In total there are twenty-seven Amendments to the U.S. Constitution. The first ten are known as the Bill of Rights and were adopted shortly after the adoption of the Constitution. As the United States has grown as a nation, the Constitution has been amended over the years until there are currently twenty-seven Amendments. Some of them can be grouped together such as the amendments related to Civil Rights, the 13th, 14th, and 15th or with voting rights such as the 19th, 23rd, and 26th. But no Amendment has been held in as much disdain as the 16th Amendment which gives the Congress the power to lay and collect taxes.
Funding the U.S. Government through some sort of revenue was indeed necessary. Prior to the Civil War, the government funded itself largely through import duties and excise taxes. It was during the Civil War that the U.S. Government needed a further source of income to help finance the war effort. In fact, in the years leading up to the Civil War, the U.S. Government ran a deficit four consecutive times. So in 1861, Republicans proposed an income tax of 3 percent on incomes over eight hundred dollars. This is not surprising as Abraham Lincoln and the Whig Party, which was absorbed by the Republican Party on the 1850s, “thought in terms of an integrated nation” where the different classes could be “harmonized in economic complementarity” allowing for, “individual autonomy” to flourish. In 1862, the Revenue Act of 1862 would see an even more progressive structure with a tax of 3 percent on incomes of ten-thousand dollars after a six hundred dollar deduction with the rate changing to 5 percent on incomes over ten-thousand.
The idea of an income tax was well debated through the 1870s and 1880s as the issues would be between higher or lower tariffs and/or an income tax of some sort. There was general agreement that the inequalities of the tariff system needed to be replaced with a fairer income tax. The issue would come to a legal head when the Wilson-Gorman Tariff Act of 1894 would reduce tariff rates and impose a 2 percent income tax on incomes over four thousand dollars. Farmers’ Loan & Trust Company, in accordance with the law, indicated that it would pay the tax on behalf of shareholders and report the names of the shareholders on whose behalf they were acting. On Charles Pollock sued the company and the case made its way to the U.S. Supreme Court.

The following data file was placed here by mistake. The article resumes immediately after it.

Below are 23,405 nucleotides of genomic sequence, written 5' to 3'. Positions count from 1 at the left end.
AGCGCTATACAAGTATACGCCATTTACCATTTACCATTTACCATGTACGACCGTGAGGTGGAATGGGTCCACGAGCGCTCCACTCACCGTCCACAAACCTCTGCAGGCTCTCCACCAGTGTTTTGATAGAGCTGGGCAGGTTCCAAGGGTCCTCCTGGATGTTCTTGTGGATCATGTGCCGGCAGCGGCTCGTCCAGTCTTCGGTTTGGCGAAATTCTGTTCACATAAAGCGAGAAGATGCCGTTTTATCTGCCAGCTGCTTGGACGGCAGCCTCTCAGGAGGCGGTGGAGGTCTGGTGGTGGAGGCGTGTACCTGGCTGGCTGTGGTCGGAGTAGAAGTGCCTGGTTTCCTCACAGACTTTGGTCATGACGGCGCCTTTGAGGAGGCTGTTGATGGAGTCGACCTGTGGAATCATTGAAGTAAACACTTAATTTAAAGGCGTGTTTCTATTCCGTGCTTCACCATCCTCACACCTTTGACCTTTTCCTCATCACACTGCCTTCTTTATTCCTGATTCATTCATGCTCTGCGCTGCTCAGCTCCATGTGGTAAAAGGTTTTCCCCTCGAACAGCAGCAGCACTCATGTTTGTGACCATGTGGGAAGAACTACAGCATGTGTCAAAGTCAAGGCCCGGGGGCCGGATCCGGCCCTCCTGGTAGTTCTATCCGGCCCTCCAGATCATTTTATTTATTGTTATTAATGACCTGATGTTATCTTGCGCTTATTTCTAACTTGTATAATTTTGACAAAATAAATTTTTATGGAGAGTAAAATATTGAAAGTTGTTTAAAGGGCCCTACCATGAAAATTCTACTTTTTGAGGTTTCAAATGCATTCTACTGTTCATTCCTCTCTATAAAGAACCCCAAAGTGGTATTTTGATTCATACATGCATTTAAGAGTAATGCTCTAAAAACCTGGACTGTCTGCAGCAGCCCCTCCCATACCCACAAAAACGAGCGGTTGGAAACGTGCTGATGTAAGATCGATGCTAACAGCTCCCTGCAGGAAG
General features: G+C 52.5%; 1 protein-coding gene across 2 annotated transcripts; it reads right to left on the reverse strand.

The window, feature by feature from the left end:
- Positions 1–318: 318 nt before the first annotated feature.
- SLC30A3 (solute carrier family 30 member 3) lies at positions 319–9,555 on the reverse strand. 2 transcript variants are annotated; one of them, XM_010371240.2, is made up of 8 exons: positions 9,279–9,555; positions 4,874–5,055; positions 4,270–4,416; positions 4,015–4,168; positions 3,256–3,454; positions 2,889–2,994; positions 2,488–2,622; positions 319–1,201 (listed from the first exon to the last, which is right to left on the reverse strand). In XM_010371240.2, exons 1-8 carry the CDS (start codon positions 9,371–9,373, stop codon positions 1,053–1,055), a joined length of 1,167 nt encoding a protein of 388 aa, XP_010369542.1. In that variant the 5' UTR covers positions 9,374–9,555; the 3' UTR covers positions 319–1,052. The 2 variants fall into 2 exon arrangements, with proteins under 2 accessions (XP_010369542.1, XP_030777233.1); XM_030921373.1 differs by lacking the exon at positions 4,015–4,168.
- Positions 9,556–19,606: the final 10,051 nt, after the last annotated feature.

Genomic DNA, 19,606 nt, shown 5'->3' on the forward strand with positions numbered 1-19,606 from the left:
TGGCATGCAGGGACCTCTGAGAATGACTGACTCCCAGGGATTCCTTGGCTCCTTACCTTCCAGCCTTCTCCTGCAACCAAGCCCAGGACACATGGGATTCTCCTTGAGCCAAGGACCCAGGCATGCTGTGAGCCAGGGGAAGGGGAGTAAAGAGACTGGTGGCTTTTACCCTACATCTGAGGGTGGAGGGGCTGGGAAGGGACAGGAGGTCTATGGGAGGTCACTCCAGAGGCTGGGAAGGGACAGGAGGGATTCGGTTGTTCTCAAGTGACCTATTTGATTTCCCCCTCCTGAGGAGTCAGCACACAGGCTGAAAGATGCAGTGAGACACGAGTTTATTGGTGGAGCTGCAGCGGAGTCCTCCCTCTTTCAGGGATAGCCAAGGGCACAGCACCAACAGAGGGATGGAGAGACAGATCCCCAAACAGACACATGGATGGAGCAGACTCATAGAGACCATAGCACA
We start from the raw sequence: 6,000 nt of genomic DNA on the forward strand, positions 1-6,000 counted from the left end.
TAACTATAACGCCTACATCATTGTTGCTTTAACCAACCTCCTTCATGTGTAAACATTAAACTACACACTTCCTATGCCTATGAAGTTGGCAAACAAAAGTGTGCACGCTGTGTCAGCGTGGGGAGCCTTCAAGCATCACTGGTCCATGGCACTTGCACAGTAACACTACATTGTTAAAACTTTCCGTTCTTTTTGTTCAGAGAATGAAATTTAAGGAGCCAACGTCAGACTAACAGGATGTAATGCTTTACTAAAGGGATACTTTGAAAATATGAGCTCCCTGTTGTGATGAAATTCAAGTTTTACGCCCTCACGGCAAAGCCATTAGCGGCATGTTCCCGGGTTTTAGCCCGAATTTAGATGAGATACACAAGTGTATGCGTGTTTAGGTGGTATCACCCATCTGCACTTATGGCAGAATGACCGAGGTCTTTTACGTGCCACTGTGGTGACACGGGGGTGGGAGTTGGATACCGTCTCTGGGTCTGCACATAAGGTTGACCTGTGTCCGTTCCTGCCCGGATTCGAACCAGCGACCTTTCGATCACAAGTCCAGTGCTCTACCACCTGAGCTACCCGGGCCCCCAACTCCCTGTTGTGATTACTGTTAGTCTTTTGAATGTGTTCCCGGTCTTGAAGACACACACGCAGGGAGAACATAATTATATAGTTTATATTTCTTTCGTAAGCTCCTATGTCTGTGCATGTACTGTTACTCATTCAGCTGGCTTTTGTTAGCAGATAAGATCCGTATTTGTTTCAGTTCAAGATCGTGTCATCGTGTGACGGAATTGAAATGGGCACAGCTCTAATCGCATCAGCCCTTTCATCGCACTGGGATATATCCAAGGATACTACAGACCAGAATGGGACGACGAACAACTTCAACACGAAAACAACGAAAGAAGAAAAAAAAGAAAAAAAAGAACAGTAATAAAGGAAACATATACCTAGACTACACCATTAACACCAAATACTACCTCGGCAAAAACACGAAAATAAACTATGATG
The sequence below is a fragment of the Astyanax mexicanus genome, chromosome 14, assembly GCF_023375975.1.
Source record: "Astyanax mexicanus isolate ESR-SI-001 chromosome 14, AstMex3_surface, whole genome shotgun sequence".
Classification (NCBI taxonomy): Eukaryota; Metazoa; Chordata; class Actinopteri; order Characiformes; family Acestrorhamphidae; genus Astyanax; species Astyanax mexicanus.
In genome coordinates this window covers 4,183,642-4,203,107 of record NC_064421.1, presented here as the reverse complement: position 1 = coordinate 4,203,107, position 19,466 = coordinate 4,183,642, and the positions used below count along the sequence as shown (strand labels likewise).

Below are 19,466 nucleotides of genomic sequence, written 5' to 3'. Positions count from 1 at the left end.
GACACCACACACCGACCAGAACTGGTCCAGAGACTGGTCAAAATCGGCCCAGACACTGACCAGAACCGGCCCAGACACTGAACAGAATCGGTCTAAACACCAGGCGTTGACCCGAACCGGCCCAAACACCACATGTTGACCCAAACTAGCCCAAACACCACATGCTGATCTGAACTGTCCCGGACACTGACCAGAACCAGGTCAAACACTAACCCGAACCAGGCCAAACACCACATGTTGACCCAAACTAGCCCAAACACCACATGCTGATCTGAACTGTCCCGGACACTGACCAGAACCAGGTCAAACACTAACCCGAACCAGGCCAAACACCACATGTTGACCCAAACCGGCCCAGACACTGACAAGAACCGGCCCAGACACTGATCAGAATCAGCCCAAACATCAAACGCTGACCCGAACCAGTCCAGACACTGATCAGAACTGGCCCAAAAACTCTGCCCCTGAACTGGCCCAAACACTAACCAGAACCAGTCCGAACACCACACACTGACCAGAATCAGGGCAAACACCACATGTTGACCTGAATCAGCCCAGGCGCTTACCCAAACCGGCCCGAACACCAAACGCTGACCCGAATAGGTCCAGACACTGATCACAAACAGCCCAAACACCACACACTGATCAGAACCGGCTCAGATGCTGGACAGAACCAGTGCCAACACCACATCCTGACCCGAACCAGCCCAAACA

The U.S. Constitution prior to the Sixteenth Amendment was not silent on taxes. Article 1, Section 2, states, “Representatives and direct Taxes shall be apportioned among the several States which may be included within this Union, according to their respective Numbers”. Article 1, Section 8, give the Congress the power to “lay and collect Taxes”, and Section 9 further defines that power including the provision that a direct tax must be in proportion to the census. It was this provision (Article 1, Section 9) that would have bearing in Pollock v. Farmers’ Loan & Trust Co.
The Court would rule, in 1895, that a tax on dividend income was indeed a direct tax and that under the Constitution taxes would have to be formulated “so that the amount collected from each state corresponded to that state’s population”. That would mean that the revenue collected from each state would have to be equal, so the rates that individuals would be charged would vary due to the population of each state: the higher the population the lower the rate. This would create not only a convoluted tax structure, but also eliminate the progressivity of attaching a tax rate to income as now the rate would be attached to state populations.
In 1909, William Howard Taft, supporting the idea of an income tax, requested that Congress create a constitutional amendment rather than a law that might have to pass a Supreme Court test. It would take nearly four years, but on February 3, 1913, the Amendment was ratified. Subsequent generations would argue over the fairness of the progressiveness of the tax, but the Sixteenth Amendment answered the question of its constitutionality.
 James McPherson, Battle Cry of Freedom. (New York: Oxford University Press, 1988), 442.
 Ibid., 442.
 Ibid., 443.
 Daniel Walker Howe, What Hath God Wrought: The Transformation of America, 1815-1848. (New York: Oxford University Press, 2007), 597.
 Arthur A. Ekrich, Jr., “The Sixteenth Amendment: A Historical Background, The Cato Journal, v.1, no.1 (Spring 1981), 163.
 John D. Buenker, “The Ratification of the Federal Income Tax Amendment”, The Cato Journal, v.1, no.1 (Spring 1981), 186.
 Robert H. Wiebe, The Search for Order, 1877-1920, (New York: Hill and Wang, 1967), 92.
 Ekrich, 168.
 Linda R. Monk, The Words We Live By, Your Annotated Guide to the Constitution. (New York: Hyperion, 2003), 18.
 Ibid., 21-22.
 Akhil Reed Amar, America’s Constitution: A Biography, (New York: Random House, 2005), 406.
 Ibid., 406.